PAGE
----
Our veterans, many who at one time or another may have even served longer than their ancestors of yester-century, but still have not a single medal to wear for their conviction to volunteer. These long established traditions to recognize and honour worthy acts and decisions to volunteer a portion of one's life in service to their nation are hardly routine. Yet that is what responses to the efforts to get our veterans a volunteer medal are being indicated, and this is a slight to our ancestors who did received a volunteer medal . . .  more or less saying their volunteerism was routine and unworthy. Volunteerism by our veterans of yesteryear, yesterday and today is no less significant than that of our ancestors and is is wrong to say it is. 

Warmest and sincerest regards, God Bless our veterans and our troops and their families.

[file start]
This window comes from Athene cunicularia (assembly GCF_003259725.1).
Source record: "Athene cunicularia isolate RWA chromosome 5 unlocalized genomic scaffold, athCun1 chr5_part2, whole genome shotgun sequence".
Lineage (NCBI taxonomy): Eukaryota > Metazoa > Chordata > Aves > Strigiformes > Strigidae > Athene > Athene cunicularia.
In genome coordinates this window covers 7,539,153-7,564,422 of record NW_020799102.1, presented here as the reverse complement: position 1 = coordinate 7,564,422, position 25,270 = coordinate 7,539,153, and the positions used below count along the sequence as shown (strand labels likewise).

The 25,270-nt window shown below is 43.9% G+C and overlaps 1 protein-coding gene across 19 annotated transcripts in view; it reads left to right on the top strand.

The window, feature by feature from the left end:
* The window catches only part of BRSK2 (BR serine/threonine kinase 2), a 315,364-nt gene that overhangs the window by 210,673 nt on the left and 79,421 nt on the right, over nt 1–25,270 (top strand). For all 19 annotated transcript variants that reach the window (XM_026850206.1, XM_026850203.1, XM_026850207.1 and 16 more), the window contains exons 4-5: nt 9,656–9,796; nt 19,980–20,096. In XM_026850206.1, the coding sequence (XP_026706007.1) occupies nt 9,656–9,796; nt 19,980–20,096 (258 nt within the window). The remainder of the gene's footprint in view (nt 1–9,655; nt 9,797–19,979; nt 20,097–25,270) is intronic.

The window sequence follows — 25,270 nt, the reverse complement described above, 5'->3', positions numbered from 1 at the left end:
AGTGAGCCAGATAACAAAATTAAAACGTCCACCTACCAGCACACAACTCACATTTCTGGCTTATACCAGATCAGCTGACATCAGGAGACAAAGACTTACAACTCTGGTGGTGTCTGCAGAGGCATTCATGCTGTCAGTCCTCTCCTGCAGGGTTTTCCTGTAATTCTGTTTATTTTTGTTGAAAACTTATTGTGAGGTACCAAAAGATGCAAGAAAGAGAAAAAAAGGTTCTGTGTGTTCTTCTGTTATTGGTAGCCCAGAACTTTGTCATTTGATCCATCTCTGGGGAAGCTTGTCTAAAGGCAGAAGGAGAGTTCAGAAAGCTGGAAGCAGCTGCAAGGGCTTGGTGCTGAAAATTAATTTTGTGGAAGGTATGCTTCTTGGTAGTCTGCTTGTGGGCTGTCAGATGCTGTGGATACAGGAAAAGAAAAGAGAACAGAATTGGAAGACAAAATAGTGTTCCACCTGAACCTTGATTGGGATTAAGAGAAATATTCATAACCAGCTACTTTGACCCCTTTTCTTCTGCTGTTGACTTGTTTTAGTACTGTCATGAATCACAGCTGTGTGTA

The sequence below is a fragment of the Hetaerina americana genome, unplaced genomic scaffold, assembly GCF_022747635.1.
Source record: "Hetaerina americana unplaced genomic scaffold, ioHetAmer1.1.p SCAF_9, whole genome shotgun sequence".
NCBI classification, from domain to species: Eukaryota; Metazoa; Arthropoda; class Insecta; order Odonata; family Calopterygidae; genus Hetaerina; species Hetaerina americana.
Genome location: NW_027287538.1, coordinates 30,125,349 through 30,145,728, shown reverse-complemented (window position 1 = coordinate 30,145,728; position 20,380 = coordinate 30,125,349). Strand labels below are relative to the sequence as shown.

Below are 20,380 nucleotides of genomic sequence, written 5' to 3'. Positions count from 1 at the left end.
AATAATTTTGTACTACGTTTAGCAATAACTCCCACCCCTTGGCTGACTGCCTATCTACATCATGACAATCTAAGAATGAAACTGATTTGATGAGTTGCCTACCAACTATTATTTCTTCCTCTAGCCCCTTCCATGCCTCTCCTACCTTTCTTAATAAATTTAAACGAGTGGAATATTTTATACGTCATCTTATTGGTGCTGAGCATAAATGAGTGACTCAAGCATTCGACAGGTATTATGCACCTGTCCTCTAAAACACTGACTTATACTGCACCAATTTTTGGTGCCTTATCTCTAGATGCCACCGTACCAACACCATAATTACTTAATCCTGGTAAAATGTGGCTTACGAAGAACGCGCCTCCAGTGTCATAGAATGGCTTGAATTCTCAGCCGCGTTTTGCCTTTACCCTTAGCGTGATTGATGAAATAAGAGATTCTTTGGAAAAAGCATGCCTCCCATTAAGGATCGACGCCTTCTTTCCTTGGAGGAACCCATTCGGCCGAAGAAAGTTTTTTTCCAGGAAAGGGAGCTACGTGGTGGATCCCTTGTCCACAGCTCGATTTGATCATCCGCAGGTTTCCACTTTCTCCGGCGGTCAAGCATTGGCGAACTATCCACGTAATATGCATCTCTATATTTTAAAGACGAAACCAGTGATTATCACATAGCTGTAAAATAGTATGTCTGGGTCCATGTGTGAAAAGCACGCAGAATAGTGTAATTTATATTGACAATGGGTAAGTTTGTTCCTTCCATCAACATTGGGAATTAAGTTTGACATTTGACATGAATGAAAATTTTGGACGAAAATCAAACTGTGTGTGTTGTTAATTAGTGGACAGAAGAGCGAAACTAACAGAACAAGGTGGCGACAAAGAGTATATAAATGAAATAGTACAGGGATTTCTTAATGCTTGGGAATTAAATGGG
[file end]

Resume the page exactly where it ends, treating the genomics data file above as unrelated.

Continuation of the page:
I support the Canada 150-Medal and have always fought for the revival of the Canadian Military Volunteer Service Medal (CMVSM) for our veterans and our troops.

Yours too in remembrance of those that volunteer to serve,

Dave W. Palmer, CD, KStG


Mandatory Registration for Vimy 100th Commemorative Ceremony in France

As you know, April 9, 2017 marks the 100th anniversary of the Battle of Vimy Ridge. The Government of Canada will mark this anniversary and commemorate the sacrifices of the First World War with a ceremony on April 9, 2017 at the Canadian National Vimy Memorial in France as well as at events across Canada.